Saturday, February 08, 2020

Han Suyin - My house has two doors

Publisher: Jonathan Cape (1980)
Author: Han Suyin
Title: My house has two doors

Han Suyin was a prolific writer. She wrote novels (love stories as she called them), biographical profiles (or Chinese leaders) and autobiographies. She also wrote many articles in leading newspapers and magazines of the western world. She lived in Europe - Belgium, France, England and Switzerland. She also lived for long stretches in Hong Kong and Malaysia. She traveled all over the world and met many great thinkers and statesmen of her time.

She put all her knowledge to good use by writing autobiographies that were more commentaries of her time than too many personal details. I love all the personal details she puts in, what it was like growing up in China of the early part of the twentieth century. What it was like to be a Eurasian in a conservative Chinese society. What it was like to be a person with ambition in those times. She loves her love for China on her sleeve and maps the painful journey her country took from the greedy warlords of the nineteenth century to the exploitative Kuomintang to the Communist China under Mao and Chou Enlai.  There are no revolutions that are painless and no changes that take time to settle.

The world in general was casting off the shackles of colonialism and moving towards self rule. To assume that democracy is a benign state that throws up good leaders is a fallacy. As we have seen for ourselves, democracy can throw up despots and dictators as easily as Fascism. It is not easy to achieve an 'ideal' state a country can be in. If this ideal state is achieved thanks to a good leader, there is a good chance that bad times are lurking around the corner. The masses who vote can be as uninformed and clueless as the masses in communist countries who do not get a say in who will lead the party. In the end everyone has to keep their eyes and ears open and hope to judge what is best for them.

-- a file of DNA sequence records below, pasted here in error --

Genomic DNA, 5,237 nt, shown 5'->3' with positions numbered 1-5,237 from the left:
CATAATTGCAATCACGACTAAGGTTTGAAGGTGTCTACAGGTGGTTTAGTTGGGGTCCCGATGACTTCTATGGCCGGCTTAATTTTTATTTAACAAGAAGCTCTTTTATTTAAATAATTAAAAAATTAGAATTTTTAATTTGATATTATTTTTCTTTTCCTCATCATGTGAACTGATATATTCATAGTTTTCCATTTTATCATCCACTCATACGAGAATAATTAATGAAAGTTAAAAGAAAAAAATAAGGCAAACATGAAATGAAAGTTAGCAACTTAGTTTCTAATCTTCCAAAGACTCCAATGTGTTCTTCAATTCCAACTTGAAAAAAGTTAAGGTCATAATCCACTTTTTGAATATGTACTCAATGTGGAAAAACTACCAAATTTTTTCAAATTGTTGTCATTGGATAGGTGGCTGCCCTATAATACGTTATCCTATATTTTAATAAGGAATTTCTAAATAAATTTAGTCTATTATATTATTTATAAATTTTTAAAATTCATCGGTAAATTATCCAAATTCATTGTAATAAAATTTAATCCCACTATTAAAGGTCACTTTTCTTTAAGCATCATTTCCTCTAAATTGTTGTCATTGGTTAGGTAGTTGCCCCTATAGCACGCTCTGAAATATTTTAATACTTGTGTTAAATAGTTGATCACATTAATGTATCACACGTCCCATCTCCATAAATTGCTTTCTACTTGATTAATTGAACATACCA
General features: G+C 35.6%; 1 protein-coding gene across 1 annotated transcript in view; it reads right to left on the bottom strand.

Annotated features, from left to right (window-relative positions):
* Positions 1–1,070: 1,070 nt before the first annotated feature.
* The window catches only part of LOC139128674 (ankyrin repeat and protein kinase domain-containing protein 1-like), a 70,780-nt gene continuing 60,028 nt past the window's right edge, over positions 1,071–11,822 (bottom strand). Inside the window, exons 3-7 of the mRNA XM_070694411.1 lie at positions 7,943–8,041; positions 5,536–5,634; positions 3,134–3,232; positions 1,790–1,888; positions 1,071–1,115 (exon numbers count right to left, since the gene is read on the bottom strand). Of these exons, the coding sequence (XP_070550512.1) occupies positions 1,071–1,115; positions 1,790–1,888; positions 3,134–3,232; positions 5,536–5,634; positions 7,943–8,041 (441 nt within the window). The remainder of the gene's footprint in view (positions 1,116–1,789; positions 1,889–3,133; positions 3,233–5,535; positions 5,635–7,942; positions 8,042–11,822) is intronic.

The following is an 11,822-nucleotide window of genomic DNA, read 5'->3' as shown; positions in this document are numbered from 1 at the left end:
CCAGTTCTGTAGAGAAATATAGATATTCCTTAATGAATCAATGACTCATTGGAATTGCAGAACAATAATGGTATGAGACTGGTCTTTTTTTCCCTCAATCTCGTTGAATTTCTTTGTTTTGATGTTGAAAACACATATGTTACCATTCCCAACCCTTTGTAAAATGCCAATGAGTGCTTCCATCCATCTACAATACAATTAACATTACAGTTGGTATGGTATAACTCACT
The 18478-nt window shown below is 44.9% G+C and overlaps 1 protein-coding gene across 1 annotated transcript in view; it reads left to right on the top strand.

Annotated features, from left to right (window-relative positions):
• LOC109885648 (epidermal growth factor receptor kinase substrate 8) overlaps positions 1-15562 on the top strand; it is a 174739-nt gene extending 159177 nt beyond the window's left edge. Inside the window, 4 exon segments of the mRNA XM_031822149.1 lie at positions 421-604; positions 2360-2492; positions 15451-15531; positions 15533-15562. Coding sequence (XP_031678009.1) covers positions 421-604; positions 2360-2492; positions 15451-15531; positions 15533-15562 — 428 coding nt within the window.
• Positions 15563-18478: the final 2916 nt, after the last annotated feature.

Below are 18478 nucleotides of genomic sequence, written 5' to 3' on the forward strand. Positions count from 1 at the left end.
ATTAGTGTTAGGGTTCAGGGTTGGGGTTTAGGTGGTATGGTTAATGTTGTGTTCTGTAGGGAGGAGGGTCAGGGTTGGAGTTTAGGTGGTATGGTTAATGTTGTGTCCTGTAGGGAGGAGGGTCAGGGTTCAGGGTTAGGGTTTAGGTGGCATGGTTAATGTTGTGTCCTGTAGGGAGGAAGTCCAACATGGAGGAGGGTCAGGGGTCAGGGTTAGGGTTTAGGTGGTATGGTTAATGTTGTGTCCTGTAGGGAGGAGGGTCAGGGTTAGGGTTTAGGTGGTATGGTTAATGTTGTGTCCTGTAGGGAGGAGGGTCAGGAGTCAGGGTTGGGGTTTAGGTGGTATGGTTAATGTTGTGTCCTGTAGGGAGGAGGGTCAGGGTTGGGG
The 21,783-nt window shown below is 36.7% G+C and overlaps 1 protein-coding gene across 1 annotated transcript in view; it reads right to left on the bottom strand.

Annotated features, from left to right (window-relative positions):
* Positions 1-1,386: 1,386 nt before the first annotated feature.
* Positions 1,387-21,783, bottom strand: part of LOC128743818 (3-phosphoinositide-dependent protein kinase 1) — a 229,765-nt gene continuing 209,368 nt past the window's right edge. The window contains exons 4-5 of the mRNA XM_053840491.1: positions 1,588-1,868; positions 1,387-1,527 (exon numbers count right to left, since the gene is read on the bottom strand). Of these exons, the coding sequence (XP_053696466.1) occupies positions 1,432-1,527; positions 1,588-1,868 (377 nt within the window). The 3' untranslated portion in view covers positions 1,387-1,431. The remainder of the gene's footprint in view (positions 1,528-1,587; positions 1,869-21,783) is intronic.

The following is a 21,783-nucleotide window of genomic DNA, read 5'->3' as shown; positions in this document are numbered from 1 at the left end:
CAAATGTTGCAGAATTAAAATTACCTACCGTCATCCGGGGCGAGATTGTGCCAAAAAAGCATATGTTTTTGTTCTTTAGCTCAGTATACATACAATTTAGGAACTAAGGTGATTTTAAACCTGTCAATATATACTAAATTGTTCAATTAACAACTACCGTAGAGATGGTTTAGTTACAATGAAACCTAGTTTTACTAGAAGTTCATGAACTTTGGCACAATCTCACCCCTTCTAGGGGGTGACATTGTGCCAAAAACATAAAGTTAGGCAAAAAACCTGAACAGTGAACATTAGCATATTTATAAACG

Information is vital to all human beings regardless of the country they reside in. Pure information, that means simply to inform and not prejudice you in any way is very hard to come by. We feel the pinch now even more when there is so much conflicting information available on all sorts of media. In fact, controlling the media has been the number one priority of all political parties. In such times informing yourself by eclectic readings of various points of view is the only way out.

It is in this context that I realized the value of this book. Yes, Han Suyin loves China and there is a good reason for believing that her love colors her narrative. Yet, she never hesitates to reveal the warts of the state her country of birth is in. Her writing is never dry and never a one sided drone. She tells us as she sees things, which is such a valuable trait, one we sorely miss in these times. We learn of the struggle China had to undergo, the good, the bad and the ugly.

This is exactly the kind of writing the world needs now and in the future. Intelligent and incisive minds telling us as it is without fear or favor. It is such a pity her books are no longer in circulation. I have amassed several of her books by trawling the second hand book sites. They are all part of the precious collection that I will never give away.


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